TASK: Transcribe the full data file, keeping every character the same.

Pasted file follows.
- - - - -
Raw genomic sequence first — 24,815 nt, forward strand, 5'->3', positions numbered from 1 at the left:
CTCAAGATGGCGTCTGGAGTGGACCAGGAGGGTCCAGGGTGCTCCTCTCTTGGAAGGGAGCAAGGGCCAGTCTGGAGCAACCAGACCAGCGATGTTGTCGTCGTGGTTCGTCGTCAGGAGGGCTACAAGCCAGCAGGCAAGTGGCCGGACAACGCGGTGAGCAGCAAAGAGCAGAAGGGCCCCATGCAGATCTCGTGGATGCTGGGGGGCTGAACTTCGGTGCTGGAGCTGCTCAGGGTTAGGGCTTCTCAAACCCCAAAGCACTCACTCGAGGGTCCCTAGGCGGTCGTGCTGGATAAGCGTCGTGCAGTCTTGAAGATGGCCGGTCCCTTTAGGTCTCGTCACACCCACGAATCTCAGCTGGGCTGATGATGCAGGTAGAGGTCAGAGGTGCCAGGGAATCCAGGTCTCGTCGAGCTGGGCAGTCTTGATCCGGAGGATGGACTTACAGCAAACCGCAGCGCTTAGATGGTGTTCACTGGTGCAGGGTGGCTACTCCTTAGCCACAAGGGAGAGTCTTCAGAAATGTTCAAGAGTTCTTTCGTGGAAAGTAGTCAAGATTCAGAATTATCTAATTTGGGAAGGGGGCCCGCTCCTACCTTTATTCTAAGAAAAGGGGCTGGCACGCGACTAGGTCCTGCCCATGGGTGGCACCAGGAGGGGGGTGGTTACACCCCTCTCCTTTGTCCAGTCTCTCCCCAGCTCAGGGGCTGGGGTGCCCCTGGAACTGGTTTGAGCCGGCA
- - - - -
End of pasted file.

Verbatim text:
Raw genomic sequence first — 24,815 nt, forward strand, 5'->3', positions numbered from 1 at the left:
CTCAAGATGGCGTCTGGAGTGGACCAGGAGGGTCCAGGGTGCTCCTCTCTTGGAAGGGAGCAAGGGCCAGTCTGGAGCAACCAGACCAGCGATGTTGTCGTCGTGGTTCGTCGTCAGGAGGGCTACAAGCCAGCAGGCAAGTGGCCGGACAACGCGGTGAGCAGCAAAGAGCAGAAGGGCCCCATGCAGATCTCGTGGATGCTGGGGGGCTGAACTTCGGTGCTGGAGCTGCTCAGGGTTAGGGCTTCTCAAACCCCAAAGCACTCACTCGAGGGTCCCTAGGCGGTCGTGCTGGATAAGCGTCGTGCAGTCTTGAAGATGGCCGGTCCCTTTAGGTCTCGTCACACCCACGAATCTCAGCTGGGCTGATGATGCAGGTAGAGGTCAGAGGTGCCAGGGAATCCAGGTCTCGTCGAGCTGGGCAGTCTTGATCCGGAGGATGGACTTACAGCAAACCGCAGCGCTTAGATGGTGTTCACTGGTGCAGGGTGGCTACTCCTTAGCCACAAGGGAGAGTCTTCAGAAATGTTCAAGAGTTCTTTCGTGGAAAGTAGTCAAGATTCAGAATTATCTAATTTGGGAAGGGGGCCCGCTCCTACCTTTATTCTAAGAAAAGGGGCTGGCACGCGACTAGGTCCTGCCCATGGGTGGCACCAGGAGGGGGGTGGTTACACCCCTCTCCTTTGTCCAGTCTCTCCCCAGCTCAGGGGCTGGGGTGCCCCTGGAACTGGTTTGAGCCGGCA